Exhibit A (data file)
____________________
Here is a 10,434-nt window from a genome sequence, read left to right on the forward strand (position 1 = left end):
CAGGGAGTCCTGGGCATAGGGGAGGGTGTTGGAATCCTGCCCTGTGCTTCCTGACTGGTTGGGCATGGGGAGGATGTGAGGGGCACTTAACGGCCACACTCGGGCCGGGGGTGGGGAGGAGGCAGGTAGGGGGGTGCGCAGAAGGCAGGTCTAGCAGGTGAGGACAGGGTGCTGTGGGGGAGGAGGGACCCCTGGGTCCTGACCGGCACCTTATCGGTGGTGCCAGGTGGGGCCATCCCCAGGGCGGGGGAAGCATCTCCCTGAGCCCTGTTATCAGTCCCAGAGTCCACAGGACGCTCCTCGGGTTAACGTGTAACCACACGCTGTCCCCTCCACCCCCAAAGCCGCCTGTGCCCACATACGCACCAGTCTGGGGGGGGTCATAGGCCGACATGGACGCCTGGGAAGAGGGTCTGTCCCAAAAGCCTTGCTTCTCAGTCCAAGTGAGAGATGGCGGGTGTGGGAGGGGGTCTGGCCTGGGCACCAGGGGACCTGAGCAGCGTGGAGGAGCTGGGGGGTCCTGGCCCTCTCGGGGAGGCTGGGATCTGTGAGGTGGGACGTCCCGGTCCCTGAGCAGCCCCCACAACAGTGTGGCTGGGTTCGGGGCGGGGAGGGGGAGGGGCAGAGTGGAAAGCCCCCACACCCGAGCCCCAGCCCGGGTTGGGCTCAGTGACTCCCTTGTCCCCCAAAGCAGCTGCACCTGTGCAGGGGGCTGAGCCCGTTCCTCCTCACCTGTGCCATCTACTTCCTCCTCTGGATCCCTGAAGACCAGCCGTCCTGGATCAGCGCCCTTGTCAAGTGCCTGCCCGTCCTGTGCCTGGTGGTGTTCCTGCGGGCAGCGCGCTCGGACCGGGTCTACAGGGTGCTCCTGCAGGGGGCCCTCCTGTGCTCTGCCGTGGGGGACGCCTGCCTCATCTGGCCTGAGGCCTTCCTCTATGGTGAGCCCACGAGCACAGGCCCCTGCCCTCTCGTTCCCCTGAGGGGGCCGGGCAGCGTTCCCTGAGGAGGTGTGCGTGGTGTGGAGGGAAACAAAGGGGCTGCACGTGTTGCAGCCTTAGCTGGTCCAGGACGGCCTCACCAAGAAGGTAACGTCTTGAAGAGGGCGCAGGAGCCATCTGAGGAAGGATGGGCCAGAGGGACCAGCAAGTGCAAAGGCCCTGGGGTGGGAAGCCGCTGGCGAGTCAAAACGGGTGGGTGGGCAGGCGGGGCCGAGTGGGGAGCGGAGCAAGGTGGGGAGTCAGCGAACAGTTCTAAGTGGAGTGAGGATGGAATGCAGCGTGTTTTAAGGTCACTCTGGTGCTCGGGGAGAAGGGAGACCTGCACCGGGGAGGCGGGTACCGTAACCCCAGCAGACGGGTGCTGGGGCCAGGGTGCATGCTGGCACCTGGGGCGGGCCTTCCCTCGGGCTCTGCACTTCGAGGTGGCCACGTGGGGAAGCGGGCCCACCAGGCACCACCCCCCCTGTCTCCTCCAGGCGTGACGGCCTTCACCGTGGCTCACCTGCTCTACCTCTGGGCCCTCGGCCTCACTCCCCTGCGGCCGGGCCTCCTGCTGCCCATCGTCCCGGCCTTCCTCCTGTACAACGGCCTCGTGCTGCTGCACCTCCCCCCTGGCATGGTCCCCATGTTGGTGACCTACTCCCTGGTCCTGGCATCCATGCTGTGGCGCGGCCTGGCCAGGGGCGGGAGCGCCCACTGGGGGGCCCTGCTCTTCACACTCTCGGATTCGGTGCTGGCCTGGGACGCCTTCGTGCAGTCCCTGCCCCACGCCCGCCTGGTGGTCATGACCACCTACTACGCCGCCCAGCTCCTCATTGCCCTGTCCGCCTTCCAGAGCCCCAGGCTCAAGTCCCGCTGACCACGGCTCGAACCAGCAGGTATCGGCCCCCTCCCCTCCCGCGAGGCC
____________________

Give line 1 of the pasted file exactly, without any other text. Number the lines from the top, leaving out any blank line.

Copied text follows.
Here is a 10,434-nt window from a genome sequence, read left to right on the forward strand (position 1 = left end):